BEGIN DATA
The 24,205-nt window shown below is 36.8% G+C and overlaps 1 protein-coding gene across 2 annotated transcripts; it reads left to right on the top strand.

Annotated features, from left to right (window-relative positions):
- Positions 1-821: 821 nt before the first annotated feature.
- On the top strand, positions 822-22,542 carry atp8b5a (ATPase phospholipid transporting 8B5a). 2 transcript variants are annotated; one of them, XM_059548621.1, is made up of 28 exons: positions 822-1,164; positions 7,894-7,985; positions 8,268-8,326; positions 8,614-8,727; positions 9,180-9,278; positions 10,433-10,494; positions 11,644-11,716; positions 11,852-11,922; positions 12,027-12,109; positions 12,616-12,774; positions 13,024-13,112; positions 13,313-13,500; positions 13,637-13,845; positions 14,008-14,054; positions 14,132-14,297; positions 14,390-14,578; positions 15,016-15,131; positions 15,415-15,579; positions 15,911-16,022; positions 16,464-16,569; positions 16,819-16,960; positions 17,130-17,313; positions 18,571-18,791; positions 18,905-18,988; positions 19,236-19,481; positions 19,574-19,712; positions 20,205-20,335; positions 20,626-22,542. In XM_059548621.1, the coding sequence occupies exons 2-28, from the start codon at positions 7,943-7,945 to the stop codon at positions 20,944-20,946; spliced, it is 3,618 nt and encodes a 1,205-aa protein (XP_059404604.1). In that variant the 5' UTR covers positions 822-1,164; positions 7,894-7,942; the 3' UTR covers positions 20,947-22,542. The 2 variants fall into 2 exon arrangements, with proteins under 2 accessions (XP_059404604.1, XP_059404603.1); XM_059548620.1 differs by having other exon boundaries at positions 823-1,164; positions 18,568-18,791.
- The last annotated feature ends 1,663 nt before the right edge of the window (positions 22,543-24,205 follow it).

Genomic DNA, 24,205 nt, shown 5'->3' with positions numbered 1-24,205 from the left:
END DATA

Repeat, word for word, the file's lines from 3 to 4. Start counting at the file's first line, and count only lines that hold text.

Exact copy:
- Positions 1-821: 821 nt before the first annotated feature.
- On the top strand, positions 822-22,542 carry atp8b5a (ATPase phospholipid transporting 8B5a). 2 transcript variants are annotated; one of them, XM_059548621.1, is made up of 28 exons: positions 822-1,164; positions 7,894-7,985; positions 8,268-8,326; positions 8,614-8,727; positions 9,180-9,278; positions 10,433-10,494; positions 11,644-11,716; positions 11,852-11,922; positions 12,027-12,109; positions 12,616-12,774; positions 13,024-13,112; positions 13,313-13,500; positions 13,637-13,845; positions 14,008-14,054; positions 14,132-14,297; positions 14,390-14,578; positions 15,016-15,131; positions 15,415-15,579; positions 15,911-16,022; positions 16,464-16,569; positions 16,819-16,960; positions 17,130-17,313; positions 18,571-18,791; positions 18,905-18,988; positions 19,236-19,481; positions 19,574-19,712; positions 20,205-20,335; positions 20,626-22,542. In XM_059548621.1, the coding sequence occupies exons 2-28, from the start codon at positions 7,943-7,945 to the stop codon at positions 20,944-20,946; spliced, it is 3,618 nt and encodes a 1,205-aa protein (XP_059404604.1). In that variant the 5' UTR covers positions 822-1,164; positions 7,894-7,942; the 3' UTR covers positions 20,947-22,542. The 2 variants fall into 2 exon arrangements, with proteins under 2 accessions (XP_059404604.1, XP_059404603.1); XM_059548620.1 differs by having other exon boundaries at positions 823-1,164; positions 18,568-18,791.